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Whilst several early childhood education centres were available in Taumarunui, many could not access it due to waiting lists:

"You've got to go on a two year wait list at the moment for your kids under four. One place only has a couple of days a week available. Once you've got your kids into kindy or early childhood it's fine. Then it's great. But it's just getting your kids into one. Mums can't return back to work because there's only one place just down the road here that will take under twos."
"Then they do put some pressure on the number of hours you put your kids in there. So if you only want to start off going back to work two days a week then they're like, oh, no, you can only put your child in if it's like four days a week. And you can't afford it. So this is the pressure back on mums to stop going back to work, because they don't have the childcare that they can afford because then it goes over those brackets too. It's cheaper the more hours you do but then they want to be home with their baby. Some are making $30 a week for going back to work."

ECE provision was considered to be of satisfactory quality:

"They vary. I haven't had issues with my one, or with this one here. But it depends on your individual experience of them. Overall, they're pretty good."

Primary schools in and around Taumarunui were considered accessible with enough schools available to meet the needs of the community:

"In Taumarunui there'd be six, about six? Depends how far out you go. Within a 10km radius maybe seven."

The biggest challenges faced by primary schools in the area were teacher shortages and teacher retention, and behavioural problems with children:

"Every school at the moment is struggling to try and get teachers. Even relievers. There are no relievers in our community and if there is, they are bound to a school because they're permanently there. Like, they're permanently relieving every Thursday, or every...."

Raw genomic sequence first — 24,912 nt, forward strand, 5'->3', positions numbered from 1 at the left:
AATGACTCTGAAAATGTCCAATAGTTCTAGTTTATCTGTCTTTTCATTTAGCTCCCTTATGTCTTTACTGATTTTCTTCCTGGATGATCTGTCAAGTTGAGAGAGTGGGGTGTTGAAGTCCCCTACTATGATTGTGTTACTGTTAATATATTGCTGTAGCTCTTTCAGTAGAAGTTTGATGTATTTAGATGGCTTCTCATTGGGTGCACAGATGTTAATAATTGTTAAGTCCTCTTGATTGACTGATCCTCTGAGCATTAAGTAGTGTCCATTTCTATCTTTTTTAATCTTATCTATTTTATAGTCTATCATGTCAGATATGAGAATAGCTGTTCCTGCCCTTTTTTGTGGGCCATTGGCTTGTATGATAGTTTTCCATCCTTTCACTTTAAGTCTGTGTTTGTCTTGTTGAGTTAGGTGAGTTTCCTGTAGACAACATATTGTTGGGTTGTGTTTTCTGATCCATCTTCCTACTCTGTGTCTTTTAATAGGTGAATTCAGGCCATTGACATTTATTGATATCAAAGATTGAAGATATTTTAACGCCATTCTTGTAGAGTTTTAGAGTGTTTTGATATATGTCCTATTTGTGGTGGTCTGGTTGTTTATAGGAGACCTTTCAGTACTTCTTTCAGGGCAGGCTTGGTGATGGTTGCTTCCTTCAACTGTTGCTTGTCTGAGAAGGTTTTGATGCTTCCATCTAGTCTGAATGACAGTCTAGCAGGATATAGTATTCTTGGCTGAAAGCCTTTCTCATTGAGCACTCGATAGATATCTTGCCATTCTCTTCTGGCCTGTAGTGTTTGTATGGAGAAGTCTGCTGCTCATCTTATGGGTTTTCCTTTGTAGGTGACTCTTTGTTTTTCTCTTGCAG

"There are some (schools) with smaller class sizes, so some do pick their schools due to that. A lot of transient students, switching schools over time but it comes in waves, depends which teachers are at which school. Or they like someone at another school. A lot will put it down to bullying, but I feel sorry for teachers. They're not just in there as teachers. They are in there as mediators, counsellors, nutritionists, this that, they’ve got multiple roles that they have to fulfil. But they're dealing with many behavioural issues due to technology in these kids’ lives. They can't deal with not having technology in their lives so their behaviours at school are transferred from their home life. So the schools are having to deal with various types of ups and downs. And I can't say they’re just naughty kids, but it becomes the fact that oh, they're a bully, and they get put in this box and labelled."
"A lot of the staff that are training at the moment are already working as teacher aids. So, they're on site already. I know about five who are training to be teachers but also, they're fully understanding that what you get from the teachers college is not what happens in person. That's the hardest thing in retaining teachers. But we've got heaps of teacher aids who are actually teaching. They're teaching the whole class themselves for the whole day. So they're doing the same as what a teacher does but that's because otherwise, they'd have 50 kids in one class."
"One issue would be their salary, their first year of salary out of uni is only $52,000 a year.

Whereas in 2020 there were various perspectives, both positive and negative, about the main high school in the area, in 2023 the discussion was somewhat more negative.

"I was lucky to have the opportunity to move away because I was failing here. I left here with no credits and the teachers were... in disbelief of us. They were like, “We don't care, we are still getting paid.” Little comments like that. But when I went (to an out of district high school) I passed my Level Three just because of the teachers that were there and how much they cared. I have friends who didn't get the same opportunity."
"It's self-learning at the high school. If you have a kid that needs to be told, “We're doing English today, we're doing this,” then they will not do well. It's all about self-learning. What 13, what 14-year-old knows what they're going to do to pick their subject? As a parent I'm thinking of sending my children to boarding school when they go to high school and that's sending them out of the community. I'm not happy, as in I don't want my kids to go away, but at the same time I’m not risking my kids’ future careers on the fact that whether one kid is going to do well at that high school and the other one's not. It’s too big a risk."